Zip Into the Future

In 1963, the ZIP Code was introduced by the U.S. Postal Service as a means to deliver mail faster and cheaper. Fifty years later, this system has grown to provide unforeseen benefits as an infrastructure that enables commerce and organizes information. However, the ZIP Code was not universally accepted at the onset. To overcome skepticism from consumers and mailers, the Postal Service launched a creative outreach campaign led by a character called Mr. ZIP.


Charging for a New Address?

The U.S. Postal Service adds more than 600,000 new delivery points each year, mostly in the form of new residential homes. While most new residences include cluster boxes rather than to-the-door delivery to reduce costs, delivery remains the Postal Service's largest cost center. Canada Post, which has suffered losses recently after years of profits, has introduced a $200 per address charge that it is assessing housing developers for installing community mailboxes.


The Global Logistics Revolution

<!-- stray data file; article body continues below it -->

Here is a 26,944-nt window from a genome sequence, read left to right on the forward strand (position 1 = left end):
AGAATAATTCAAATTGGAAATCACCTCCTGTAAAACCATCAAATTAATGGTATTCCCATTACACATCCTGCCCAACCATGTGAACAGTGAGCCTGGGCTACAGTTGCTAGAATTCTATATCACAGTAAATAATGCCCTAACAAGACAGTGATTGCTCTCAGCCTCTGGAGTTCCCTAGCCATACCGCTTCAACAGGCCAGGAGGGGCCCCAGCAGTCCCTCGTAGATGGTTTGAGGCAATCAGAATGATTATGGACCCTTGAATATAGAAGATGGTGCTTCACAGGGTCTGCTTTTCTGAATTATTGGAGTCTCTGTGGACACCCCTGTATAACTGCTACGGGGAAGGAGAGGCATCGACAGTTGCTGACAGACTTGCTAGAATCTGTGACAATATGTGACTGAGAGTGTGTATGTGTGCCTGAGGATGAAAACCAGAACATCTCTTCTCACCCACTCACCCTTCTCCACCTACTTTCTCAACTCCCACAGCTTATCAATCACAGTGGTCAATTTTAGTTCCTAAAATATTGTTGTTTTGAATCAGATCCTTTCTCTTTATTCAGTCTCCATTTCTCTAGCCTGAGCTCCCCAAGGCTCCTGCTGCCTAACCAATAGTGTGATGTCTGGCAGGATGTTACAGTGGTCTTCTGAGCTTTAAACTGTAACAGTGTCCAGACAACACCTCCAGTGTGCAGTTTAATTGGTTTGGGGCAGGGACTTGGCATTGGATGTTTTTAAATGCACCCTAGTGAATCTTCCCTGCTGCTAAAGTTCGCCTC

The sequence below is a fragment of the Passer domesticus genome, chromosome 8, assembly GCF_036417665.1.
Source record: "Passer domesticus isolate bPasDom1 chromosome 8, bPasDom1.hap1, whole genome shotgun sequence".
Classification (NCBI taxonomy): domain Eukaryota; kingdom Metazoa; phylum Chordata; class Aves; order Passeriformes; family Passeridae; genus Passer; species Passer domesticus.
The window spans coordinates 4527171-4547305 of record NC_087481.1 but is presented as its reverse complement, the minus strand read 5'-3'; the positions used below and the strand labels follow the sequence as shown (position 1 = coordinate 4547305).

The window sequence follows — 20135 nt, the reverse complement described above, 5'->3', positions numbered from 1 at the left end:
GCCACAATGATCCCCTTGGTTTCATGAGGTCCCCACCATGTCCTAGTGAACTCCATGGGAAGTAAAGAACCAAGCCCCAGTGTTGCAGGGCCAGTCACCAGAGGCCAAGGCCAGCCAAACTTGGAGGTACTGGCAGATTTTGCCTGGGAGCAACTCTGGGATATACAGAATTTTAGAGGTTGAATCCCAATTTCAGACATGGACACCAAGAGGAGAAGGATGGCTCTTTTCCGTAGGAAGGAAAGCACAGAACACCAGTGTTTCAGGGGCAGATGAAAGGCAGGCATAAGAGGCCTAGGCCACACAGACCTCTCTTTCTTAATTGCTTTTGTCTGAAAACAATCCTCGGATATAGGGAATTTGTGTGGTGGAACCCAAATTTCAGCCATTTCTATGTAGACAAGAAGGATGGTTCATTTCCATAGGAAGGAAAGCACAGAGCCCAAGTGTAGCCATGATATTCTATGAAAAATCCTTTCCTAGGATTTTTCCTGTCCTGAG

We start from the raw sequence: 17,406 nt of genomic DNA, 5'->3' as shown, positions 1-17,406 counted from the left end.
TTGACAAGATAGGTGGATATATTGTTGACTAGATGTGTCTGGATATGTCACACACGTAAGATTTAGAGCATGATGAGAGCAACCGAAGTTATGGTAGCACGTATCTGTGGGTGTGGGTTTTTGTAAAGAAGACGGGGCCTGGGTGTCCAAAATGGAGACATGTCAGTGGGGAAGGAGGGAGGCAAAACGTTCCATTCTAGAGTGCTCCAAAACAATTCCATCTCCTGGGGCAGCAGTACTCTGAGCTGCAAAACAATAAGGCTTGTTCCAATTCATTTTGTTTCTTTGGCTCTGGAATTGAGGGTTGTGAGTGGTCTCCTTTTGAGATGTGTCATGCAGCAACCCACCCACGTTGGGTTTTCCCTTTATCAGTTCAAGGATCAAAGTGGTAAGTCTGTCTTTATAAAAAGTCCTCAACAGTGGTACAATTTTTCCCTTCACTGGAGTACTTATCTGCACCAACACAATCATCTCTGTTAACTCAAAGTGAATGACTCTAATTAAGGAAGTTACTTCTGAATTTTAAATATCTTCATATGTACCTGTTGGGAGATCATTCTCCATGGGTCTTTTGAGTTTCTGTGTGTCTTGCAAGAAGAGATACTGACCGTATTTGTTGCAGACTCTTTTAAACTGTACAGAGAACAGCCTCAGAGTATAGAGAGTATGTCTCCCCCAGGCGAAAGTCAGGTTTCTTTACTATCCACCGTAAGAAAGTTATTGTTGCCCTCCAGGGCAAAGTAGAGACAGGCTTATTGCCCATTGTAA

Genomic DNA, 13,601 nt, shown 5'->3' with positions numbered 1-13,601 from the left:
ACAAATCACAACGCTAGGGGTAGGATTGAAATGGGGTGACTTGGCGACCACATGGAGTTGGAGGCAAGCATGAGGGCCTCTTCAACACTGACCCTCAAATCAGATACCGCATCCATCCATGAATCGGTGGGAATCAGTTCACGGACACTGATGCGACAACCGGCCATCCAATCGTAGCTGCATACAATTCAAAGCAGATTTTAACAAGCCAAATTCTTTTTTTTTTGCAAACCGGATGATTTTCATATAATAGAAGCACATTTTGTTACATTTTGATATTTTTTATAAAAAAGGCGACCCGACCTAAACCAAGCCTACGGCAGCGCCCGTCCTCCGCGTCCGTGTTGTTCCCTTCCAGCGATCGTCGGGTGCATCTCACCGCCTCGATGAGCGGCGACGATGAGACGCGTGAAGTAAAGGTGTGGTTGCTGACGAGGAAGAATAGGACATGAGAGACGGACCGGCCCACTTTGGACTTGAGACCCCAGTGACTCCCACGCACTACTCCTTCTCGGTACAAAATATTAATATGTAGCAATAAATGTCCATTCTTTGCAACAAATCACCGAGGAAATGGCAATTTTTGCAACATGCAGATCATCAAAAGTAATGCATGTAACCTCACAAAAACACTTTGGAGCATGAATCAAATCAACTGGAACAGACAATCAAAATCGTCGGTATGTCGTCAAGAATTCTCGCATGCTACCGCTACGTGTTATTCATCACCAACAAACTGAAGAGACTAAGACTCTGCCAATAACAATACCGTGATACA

Powerful forces like globalization and the digital revolution are changing how, when, and where things are produced, purchased, and delivered. Look at how our shopping habits have changed in just the past few years. With your smartphone or tablet you can shop anytime, anyplace. Offshore production trends are reversing, and some manufacturing jobs are returning to the United States. And major urban areas continue to grow and link into a global transportation supergrid that connects people, commerce, and ideas.



Recent Comments

  • 3 days 7 hours ago
    I collect mostly foreign philatelic material, but I do collect new issue US stamps in sheet format, in coil format, postal cards and stationery, etc., all new issue items. When I heard about the...
  • 4 days 2 hours ago
    I am a stamp collector, and have been on and off for 50 years. when I began to collect again in the early seventies I started a US collection with the intention of getting up to date and then staying...

Monthly Archive